And if they were excited by receiving the flag, that was nothing compared to the moment they met the Scottie Dog.  When I met the owner at the rehearsal on Monday, she told me that the dog was loving the experience – they were doing both Mozambique and Cyprus – and he did appear very happy to be petted and photographed by all the team, even standing sideways for them to get the full coat with the country name in the shots.

I walked with them to the door of the stadium, and then told them to enjoy it, and they disappeared into the bright lights and roaring crowd beyond.

I then walked to the exit door, where we had been asked to stand to point the way back to the Village for those athletes who wanted to participate in the parade but who did not want to stay out late for the show.  I stayed to hear the greeting the Scotland team received, and then walked back down to office in the Village, carrying a few of the lollipop flags over my shoulder, silently singing ‘Hi ho, hi ho’ all the way back.

A friend has recorded the television coverage of the Ceremony, so I shall be reliving it in a couple of weeks, but it was a rare experience to have been mingling with such a crowd of people, if only for one evening.

 

A Proper Welcome – Glasgow 2014

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Three quarters of the swimming team

Every country team participates in a Welcome Ceremony in the Athletes Village, and Mozambique had theirs yesterday. They shared it with Cyprus, Malaysia and Niue, so neatly representing four of the regions of the Commonwealth.

Gathering the team was easier than I thought – I am now the expert in standing with the Mozambique flag ‘lollipop’, and everyone came to me.  Inevitably, in the time spent waiting, there were myriad photo opportunities, both official and more casual, and of course the lollipop was a popular addition to many group shots.

The teams were welcomed by a cast from the National Youth Theatre performing a short musical about the fun and anticipation of going to a festival; such energy and talent.  And they appeared to be able to erect a tent with only one hand and a flick of the wrist!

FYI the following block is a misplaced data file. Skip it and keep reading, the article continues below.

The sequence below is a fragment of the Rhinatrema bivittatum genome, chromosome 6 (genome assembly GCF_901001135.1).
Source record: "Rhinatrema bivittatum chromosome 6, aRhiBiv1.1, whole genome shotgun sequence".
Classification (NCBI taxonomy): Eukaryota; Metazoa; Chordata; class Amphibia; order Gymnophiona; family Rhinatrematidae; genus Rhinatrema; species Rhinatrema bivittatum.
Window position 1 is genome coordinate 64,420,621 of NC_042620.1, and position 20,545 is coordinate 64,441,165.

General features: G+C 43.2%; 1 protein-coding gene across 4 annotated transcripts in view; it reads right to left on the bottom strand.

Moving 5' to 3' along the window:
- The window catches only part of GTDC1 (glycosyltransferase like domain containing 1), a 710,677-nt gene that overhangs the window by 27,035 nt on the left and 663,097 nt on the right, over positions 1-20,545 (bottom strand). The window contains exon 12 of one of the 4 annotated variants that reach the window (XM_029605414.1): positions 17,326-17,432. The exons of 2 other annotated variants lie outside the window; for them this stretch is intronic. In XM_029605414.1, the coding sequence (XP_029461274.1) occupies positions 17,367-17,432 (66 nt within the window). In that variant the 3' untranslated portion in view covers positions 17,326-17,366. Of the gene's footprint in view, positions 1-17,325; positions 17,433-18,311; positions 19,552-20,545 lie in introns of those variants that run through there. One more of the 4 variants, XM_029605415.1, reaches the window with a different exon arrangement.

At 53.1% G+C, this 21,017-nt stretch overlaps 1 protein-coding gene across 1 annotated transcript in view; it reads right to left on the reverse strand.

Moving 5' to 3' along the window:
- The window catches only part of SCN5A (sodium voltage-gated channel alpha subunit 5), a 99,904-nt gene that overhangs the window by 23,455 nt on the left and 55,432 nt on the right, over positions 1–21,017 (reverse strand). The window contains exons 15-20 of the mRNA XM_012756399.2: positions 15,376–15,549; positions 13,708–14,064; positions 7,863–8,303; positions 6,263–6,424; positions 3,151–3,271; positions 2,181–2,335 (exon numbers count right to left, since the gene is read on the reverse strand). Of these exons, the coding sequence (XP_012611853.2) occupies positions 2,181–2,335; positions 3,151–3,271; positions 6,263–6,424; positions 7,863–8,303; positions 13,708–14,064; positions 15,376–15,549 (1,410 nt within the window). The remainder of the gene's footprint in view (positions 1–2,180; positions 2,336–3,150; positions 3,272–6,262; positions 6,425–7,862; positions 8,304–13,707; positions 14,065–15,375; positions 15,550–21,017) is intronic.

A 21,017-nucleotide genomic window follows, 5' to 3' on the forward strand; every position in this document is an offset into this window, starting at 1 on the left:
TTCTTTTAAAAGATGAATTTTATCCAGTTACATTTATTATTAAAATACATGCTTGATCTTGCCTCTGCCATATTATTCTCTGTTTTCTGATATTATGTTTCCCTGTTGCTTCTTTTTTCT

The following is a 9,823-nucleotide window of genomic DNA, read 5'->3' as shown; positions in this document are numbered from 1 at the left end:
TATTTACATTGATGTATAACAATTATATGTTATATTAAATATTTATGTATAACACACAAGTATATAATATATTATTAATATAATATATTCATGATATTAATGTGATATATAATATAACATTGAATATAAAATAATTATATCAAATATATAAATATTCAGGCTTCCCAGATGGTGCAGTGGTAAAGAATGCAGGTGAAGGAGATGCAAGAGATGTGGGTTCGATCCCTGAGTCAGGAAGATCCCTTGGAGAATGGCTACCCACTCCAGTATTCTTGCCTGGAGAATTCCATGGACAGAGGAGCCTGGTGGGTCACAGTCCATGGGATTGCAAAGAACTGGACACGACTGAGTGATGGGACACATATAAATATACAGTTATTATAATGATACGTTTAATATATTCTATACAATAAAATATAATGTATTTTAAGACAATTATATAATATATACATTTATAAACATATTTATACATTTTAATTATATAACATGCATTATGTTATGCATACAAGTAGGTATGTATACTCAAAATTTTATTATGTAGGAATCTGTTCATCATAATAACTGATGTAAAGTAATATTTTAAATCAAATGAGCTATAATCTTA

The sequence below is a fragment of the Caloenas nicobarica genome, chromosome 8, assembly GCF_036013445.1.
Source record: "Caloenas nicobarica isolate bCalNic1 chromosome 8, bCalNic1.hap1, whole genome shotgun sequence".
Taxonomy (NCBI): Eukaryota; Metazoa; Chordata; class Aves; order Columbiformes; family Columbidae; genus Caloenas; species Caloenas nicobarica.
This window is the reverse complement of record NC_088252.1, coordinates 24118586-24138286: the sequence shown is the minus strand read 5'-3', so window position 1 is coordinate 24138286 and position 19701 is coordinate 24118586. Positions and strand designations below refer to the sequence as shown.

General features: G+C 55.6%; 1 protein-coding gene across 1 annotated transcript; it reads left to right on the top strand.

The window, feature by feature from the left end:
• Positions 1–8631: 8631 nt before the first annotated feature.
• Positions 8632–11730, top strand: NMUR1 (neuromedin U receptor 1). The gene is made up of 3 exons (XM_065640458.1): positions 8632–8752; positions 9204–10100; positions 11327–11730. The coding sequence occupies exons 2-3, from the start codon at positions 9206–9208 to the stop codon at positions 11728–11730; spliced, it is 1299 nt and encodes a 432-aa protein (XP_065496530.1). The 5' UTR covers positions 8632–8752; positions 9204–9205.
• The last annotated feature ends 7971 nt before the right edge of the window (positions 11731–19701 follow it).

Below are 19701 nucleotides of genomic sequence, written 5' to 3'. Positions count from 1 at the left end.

There was then a speech from the Village Chieftain and a representative of each team was invited up to exchange a gift with a person from the region in Scotland with which it had been twinned.  The flag of the country was raised and the national anthem played.  There was extra poignancy and emotion for the Malaysian part of the ceremony which included a moments silence, and their flag was raised to only half mast to acknowledge the terrible tragedy which befell one of the their airliners.

Then there was more singing and dancing from the Youth Theatre before they led us all back into the residential area of the Village for more photographs and smiling.

It was my first opportunity to meet any of the Mozambique athletes, which was a treat.  They are all so young and thrilled to be  at an international competition, and focussed on achieving a personal best while they are here.  They all wanted to know what the Opening Ceremony will be like, but I was true to my promise and didn’t spoil any of the surprises; even if the swimmers won’t actually be able to participate as they have competitions from early Thursday morning, and so have to go to bed early.

I hope you’re able to watch the Ceremony tonight – spare a moment’s thought for me standing outside Celtic Park, tantalisingly close, able to hear the noise, but not close enough to see the show, and give a little cheer for my team when they parade.

Rehearsing – Glasgow 2014

2014-07-21 21.31.05I took part in the second of the rehearsals for the Opening Ceremony for the Glasgow 2014 Commonwealth Games last night.  I won’t spill any of the surprises, but I can say that it was an astonishing experience, and one I am unlikely to have again.

My role was to stand in for my team, Mozambique, as I will be showing them where to go on their way to the Real Thing on Wednesday.  I had to follow a specified route around and out of the village, walking ‘like an athlete’, which is something of a slow roll, and then wait in the right place in the procession for entry into the stadium.

And then, flag in hand, I did the walk around ‘the field of play’ inside Celtic Park.  They announced the country, the crowd cheered and my face appeared on the big screen.  Bathed in the stadium lights I managed to keep the flag flying properly, no wrapping itself around the pole.  And just as I felt that I was really getting into the swing of it, a guy came and took the flag away and it was time for me to sit down.  Even though Mozambique is only my country for the duration of the Games, and it was only a rehearsal, it made me curiously proud to carry the flag for them.

It’s a cliché to say it, but that’s because it’s true, but there were a massive number of people all giving it a great deal of enthusiasm and energy, contributing to the event.  I may not see much of the Ceremony of Wednesday as it happens, as I will be waiting outside Celtic Park, but now, after that experience, I have some understanding of how much fun it will be for the athletes and all the other people who were dancing their arms off last night.